Electrophysiological and Biochemical Responses Mimic In Vivo Cells
Although purified iPSC-derived cardiomyocytes have the physical appearance of cardiomyocytes and aggregations of the cells exhibit synchronous, syncytial, contractile activity (i.e., the cells beat), it was necessary to test the cells’ electrophysiological and biochemical responses to antagonists to determine their utility for drug development and toxicity testing.
Cardiomyocyte subtypes of the heart have distinctive electrophysiological profiles that can be characterized by, among other items, early depolarization events (phase 4 depolarization) and the duration of the depolarized plateau potential. Action potentials produced by individual iCell Cardiomyocytes recapitulate the action potentials of native nodal, atrial, and ventricular cardiomyocytes.
iCell Cardiomyocytes also mimic typical in vivo responses to electrophysiological antagonists. Electrophysiological responses of cardiomyocytes were tested against exposure to E-4031 (Figure 1), a well known blocker of the human cardiac Ether-a-go-go related gene (hERG) potassium channels. Just as hERG channel block prolongs cardiac repolarization in vivo, E-4031 application prolongs, in a dose-dependent manner, the field potential duration generated by iCell Cardiomyocytes as measured on a microelectrode array platform.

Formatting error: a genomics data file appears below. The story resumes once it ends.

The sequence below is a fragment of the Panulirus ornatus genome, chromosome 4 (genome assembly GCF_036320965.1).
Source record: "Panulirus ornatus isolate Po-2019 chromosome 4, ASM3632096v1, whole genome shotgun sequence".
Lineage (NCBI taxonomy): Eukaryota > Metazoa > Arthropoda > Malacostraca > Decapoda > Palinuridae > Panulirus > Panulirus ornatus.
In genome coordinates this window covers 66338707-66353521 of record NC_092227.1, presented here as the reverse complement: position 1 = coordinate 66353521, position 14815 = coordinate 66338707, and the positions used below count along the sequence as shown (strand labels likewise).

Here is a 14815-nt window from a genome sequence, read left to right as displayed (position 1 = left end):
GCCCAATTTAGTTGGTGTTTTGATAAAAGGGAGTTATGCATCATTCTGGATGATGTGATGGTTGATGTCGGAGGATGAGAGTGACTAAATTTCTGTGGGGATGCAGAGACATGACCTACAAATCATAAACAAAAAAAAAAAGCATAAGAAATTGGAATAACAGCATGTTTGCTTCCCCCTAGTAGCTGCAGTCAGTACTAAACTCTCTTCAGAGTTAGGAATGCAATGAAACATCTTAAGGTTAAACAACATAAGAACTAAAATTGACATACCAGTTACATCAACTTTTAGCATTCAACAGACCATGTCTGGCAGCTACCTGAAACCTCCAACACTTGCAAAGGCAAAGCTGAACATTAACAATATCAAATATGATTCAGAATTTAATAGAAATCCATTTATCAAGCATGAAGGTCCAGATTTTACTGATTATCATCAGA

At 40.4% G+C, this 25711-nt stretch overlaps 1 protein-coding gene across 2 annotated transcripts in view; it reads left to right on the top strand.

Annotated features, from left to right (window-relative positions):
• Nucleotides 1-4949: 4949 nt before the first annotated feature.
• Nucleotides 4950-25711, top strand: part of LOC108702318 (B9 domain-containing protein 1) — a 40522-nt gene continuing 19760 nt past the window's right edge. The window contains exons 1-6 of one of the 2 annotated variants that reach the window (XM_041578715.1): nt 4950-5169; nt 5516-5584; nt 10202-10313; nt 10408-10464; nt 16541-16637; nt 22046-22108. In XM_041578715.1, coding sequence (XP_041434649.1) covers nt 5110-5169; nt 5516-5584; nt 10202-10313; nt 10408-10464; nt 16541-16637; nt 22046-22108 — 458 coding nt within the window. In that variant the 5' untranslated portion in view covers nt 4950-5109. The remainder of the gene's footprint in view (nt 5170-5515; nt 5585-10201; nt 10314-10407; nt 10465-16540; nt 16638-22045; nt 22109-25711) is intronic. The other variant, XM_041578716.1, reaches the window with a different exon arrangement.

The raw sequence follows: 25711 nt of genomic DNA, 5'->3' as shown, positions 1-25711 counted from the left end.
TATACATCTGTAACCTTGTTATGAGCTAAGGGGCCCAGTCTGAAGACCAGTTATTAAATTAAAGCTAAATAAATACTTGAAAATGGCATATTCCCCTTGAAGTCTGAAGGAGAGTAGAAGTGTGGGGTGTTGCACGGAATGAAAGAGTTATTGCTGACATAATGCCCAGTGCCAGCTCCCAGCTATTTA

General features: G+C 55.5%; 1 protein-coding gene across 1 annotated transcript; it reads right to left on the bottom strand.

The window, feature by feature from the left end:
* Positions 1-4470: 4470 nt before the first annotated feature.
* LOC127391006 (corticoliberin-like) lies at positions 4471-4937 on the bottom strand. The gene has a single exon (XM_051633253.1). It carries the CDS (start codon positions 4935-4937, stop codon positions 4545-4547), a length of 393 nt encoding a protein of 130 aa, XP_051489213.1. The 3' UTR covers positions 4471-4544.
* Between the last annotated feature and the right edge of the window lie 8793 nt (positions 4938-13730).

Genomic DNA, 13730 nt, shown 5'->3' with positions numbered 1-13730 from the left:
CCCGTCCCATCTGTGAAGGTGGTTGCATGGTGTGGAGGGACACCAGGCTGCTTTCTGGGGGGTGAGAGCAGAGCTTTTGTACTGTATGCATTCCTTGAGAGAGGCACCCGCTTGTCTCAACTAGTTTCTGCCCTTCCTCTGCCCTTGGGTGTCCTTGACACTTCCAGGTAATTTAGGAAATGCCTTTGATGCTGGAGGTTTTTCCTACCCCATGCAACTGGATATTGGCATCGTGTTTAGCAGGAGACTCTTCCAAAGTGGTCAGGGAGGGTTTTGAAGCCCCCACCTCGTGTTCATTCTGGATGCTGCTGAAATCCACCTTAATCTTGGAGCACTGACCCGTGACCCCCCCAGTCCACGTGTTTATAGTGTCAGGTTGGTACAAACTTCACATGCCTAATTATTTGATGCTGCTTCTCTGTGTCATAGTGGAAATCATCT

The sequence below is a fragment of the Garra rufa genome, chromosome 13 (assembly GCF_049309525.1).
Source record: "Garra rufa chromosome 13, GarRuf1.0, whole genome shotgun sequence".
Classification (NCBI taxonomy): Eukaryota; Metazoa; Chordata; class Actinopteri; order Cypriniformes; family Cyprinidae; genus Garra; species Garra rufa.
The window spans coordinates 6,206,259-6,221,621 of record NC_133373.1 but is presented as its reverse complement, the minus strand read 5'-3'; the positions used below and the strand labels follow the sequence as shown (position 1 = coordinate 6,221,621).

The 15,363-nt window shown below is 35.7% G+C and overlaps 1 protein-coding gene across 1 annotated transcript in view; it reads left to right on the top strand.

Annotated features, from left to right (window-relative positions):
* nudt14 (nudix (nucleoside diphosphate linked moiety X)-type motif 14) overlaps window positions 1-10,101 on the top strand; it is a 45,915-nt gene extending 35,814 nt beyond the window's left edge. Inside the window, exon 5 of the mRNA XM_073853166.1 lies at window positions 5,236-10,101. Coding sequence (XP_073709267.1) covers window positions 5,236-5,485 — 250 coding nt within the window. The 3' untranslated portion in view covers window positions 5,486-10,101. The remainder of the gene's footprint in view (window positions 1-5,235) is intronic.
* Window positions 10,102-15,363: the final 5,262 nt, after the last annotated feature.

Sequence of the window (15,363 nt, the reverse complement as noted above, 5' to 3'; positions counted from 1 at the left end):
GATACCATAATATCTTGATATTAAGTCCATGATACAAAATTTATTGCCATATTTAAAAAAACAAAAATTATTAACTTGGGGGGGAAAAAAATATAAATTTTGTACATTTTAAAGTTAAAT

iCell Cardiomyocytes also show sensitivity to known cardiotoxic compounds affecting biochemical processes (Figure 2). Cardiomyocytes were exposed to a diverse set of compounds known to have adverse effects on cardiomyocytes over a broad range of EC50 values. Cell viability was subsequently assessed via CellTiter Glo (data courtesy of Chad Zimprich, Promega) and demonstrated an expected sensitivity.
Cell handling plays a critical role in cell-based assay investigations. iCell Cardiomyocytes, like terminally differentiated native cardiomyocytes, do not divide in culture. Thus, mistakes in plating cannot be undone by simply waiting for the cells to divide and/or splitting and replating. Therefore, cell viability upon thaw from cryopreservation and the plating efficiency, i.e., the ratio of cells added (seeded) into a well over the actual number of cells that attach to the bottom of the well, must be taken into consideration when setting up experiments.
In the case of iCell Cardiomyocytes, an investigator can either use these two metrics, which are part of the QC program, as supplied by CDI, or they can determine cell viability on their own and combine that result with the supplied QC plating efficiency to determine the appropriate number of cells to place in each well.